- Create your unique plan for the future. Complete an advanced funeral plan for yourself with the help of your chosen funeral home director. Also, take the time to organize all your important papers, and remove those papers of the deceased that are no longer pertinent.
- Contact all relevant insurance companies. Now is the time to apply for benefits, stop or change your coverage. Ask for help from your local agent when filing your claim. Remember to send a copy of the certified death certificate with your claim. Remember, these are basic instructions and the insurance companies may have their own protocol. These insurance companies may request proof and detailed information so be prepared.
- There are many ways of settling insurance claims. It’s always a good idea to have legal counsel to smooth the process along. Also, funeral directors and insurance agents are often good sources of information. Be thorough and wrap up loose ends of any insurance possible policies. Think about life insurance, health, auto and homeowners.
Social Security and Veterans
- Identify yourself as the social security survivor. Call toll free at 1-800-772-1213.
- Veterans’ burial and survivor benefits can be reached at 1-800-827-1000. You must have service discharge papers to retrieve these benefits. If applicable, contact the railroad/miner/teacher’s retirement.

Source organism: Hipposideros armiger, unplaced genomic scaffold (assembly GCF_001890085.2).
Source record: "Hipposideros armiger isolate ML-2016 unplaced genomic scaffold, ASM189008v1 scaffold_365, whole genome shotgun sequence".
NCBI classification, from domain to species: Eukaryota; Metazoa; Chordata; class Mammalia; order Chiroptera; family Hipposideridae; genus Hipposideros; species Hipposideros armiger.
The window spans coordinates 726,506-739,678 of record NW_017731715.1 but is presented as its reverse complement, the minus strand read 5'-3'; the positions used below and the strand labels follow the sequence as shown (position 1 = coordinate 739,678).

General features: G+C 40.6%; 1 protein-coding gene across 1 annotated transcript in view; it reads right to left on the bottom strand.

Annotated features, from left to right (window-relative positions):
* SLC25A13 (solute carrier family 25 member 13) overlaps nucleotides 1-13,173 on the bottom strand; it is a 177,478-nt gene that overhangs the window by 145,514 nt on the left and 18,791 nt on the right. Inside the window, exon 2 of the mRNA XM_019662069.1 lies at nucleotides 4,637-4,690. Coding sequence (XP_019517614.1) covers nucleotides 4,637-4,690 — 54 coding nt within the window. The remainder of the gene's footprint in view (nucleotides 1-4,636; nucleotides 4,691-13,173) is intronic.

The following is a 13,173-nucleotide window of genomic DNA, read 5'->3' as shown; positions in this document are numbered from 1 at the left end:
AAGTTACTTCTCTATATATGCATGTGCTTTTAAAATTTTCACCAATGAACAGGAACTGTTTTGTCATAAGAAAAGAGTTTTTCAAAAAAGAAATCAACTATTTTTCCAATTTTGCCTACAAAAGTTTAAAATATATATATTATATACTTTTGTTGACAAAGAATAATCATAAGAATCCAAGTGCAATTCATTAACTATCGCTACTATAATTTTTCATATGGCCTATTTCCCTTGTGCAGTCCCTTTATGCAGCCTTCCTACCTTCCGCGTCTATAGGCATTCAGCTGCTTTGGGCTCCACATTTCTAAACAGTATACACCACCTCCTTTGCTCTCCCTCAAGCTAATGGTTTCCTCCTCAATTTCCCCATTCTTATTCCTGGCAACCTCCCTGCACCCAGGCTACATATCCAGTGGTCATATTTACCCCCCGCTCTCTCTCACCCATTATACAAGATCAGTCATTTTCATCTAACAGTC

Banking and Stocks
- Get in touch with the deceased’s financial institutions to close accounts. You will need the certified copy of the death certificate. Keep in mind that the bank must inventory any safe deposit boxes with the county auditor, so you will not be able to access them right away.
- Reestablish/change your jointly held accounts and tax ID number (the social security system).
- Look into stopping direct deposit retirement benefits and social security payments of the deceased. Re-direct outstanding loans and mortgages. Check balances of all savings and checking accounts, IRA’s, CD’s, trust funds, KEOGH plans, and annuities.
- Inform your stockbroker of the loved one’s passing. Stocks and bonds may be held in a safety deposit box, or by a trust department of a stockbroker. Monthly payments the decedent receives will clarify the holder. Transfer ownership of jointly held stocks, mutual funds or bonds. Later, check into canceling or continuing any open orders.